As North Korea appears to be ramping up its missile testing programme once more, one military expert has spotted a particular pattern to the launches.
According to Joseph Dempsey, research associate for defense and military analysis at the International Institute for Strategic Studies in London, several of the missile tests have one thing in common: they're all targeting the same rock.
The rock in question is an uninhabited outcrop some 11 miles off the coast of North Korea, officially called 'Alsom,' but also referred to as 'No Man's Land.'
Bloomberg reports that as many as 25 missile tests have targeted Alsom in the last three years alone, with experts believing the sparse and small site has been chosen to demonstrate that North Korean missiles are capable of hitting specific targets.
Having kept track of these test for years now, Dempsey spotted the recurring pattern, leading him the dub Alsom Kim Jong-un's 'most hated rock.'
'This relatively small and well-defined target presents a good way to demonstrate the apparent increased accuracy of these systems, particularly for propaganda purposes,' he explained.
Alsom is also conveniently located, being far enough offshore that an error with the missile launches are unlikely to impact the mainland, but close enough to North Korea that there are rarely any international vessels in the area.
Look, the United States had Bikini Atoll, the Soviet Union had Kazakhstan, so who are we to judge Kim Jong-un for launching his missiles at his least favourite rock?
Well, according to some unconfirmed rumours, the rock might have taken on a rather more sinister purpose. Last month, South Korean newspaper Dong-A Ilbo reported that satellite images appear to show a 10-metre wide 'dome like' structure built on the rocky outcrop, which some experts claim may be intended to resemble a South Korean government building.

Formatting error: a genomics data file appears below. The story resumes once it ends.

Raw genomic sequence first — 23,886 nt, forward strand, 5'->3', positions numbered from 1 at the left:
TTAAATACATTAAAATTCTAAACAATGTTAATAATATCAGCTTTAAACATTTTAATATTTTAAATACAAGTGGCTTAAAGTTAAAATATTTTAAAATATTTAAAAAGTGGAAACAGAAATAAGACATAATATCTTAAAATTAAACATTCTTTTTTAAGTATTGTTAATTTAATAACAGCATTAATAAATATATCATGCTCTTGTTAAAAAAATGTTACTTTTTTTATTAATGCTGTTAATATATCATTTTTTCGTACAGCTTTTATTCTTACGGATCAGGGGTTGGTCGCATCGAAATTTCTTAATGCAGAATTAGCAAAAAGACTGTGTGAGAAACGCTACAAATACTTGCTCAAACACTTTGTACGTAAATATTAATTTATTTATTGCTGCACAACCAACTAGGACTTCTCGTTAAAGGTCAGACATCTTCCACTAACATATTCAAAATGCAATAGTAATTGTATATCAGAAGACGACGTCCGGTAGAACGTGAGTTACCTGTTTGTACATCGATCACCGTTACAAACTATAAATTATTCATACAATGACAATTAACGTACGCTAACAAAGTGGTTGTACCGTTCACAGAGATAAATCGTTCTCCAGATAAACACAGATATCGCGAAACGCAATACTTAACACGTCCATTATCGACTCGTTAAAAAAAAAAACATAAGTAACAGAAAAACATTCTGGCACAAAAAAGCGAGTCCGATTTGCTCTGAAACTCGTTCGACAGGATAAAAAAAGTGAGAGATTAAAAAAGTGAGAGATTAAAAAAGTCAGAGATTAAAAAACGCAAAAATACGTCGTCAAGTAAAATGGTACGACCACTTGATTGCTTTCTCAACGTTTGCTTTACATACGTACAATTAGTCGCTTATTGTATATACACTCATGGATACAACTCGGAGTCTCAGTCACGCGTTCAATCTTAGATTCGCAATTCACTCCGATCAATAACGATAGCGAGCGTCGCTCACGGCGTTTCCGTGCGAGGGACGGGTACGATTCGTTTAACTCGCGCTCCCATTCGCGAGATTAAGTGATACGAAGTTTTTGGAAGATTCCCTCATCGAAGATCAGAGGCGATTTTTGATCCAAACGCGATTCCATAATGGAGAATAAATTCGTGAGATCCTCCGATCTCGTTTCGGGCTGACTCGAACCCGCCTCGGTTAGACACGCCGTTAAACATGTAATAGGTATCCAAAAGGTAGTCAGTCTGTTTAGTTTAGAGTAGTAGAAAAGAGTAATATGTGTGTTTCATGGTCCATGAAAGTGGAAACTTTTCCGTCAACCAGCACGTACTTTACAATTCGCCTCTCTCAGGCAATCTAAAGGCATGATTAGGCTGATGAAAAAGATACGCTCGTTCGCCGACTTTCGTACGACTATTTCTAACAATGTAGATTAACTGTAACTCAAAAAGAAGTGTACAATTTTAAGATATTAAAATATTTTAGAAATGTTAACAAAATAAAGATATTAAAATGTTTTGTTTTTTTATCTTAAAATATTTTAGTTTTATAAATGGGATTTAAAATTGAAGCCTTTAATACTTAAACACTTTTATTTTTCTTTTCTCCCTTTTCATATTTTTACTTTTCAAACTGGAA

January saw North Korea carry out eight missile launches - the highest monthly total since Kim took power in 2012 - as analysts warn the country is likely ramping up its activity. The barrage of tests are believed to be in retaliation of sanctions introduced against the country by the United States and its allies, which were themselves implemented in an effort to curb North Korean missile launches and nuclear testing.
Responding to questions about North Korea's actions, White House Press Secretary Jen Psaki said last week, 'North Korea has been doing missile tests, dozens of them, in prior administrations... the door to diplomacy remains open and we have conveyed that clearly.'
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